The punch-line, as you've guessed, is that there's not enough time for the ESRB to play every game. That's like asking a chef to make every possible meal before rating a restaurant. And how do you decide when an MMO, or even a repetitive game like Tetris, is complete?
Under the current rating system, publishers provide the ESRB with video of the gameplay and detailed information about a game's content. The ESRB may also play the game, but the group relies most on publishers' full disclosure. If the publisher lies about the game, that company faces fines and the possibility that the ESRB won't rate its future releases. (Most major chains won't stock unrated titles.)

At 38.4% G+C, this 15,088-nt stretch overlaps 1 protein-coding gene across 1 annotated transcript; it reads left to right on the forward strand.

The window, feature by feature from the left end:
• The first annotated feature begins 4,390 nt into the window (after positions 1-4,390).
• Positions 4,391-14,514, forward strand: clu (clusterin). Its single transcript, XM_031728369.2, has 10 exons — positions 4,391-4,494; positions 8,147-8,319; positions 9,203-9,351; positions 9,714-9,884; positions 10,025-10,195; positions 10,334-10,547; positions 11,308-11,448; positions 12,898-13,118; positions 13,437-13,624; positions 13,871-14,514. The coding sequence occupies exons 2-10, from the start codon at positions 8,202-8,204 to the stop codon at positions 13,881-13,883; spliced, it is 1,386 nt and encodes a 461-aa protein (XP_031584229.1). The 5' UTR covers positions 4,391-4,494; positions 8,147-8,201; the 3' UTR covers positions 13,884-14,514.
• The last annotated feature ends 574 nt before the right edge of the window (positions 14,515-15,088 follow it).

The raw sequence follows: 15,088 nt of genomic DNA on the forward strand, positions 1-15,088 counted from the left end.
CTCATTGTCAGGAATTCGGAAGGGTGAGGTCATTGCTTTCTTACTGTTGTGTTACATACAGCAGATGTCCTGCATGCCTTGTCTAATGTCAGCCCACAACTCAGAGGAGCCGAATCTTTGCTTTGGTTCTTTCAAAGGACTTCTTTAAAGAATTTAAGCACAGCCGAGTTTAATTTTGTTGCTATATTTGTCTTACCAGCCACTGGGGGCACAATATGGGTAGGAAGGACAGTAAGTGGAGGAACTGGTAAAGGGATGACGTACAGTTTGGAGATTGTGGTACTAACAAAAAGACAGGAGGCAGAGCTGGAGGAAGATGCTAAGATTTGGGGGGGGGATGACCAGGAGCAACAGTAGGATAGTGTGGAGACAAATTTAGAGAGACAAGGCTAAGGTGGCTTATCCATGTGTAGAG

Legislation like this, where our representatives don't understand the subject of their bills, makes us uncomfortable. We hope that logic will end this proposal, but logic seems to evaporate the closer we get to Congressional elections.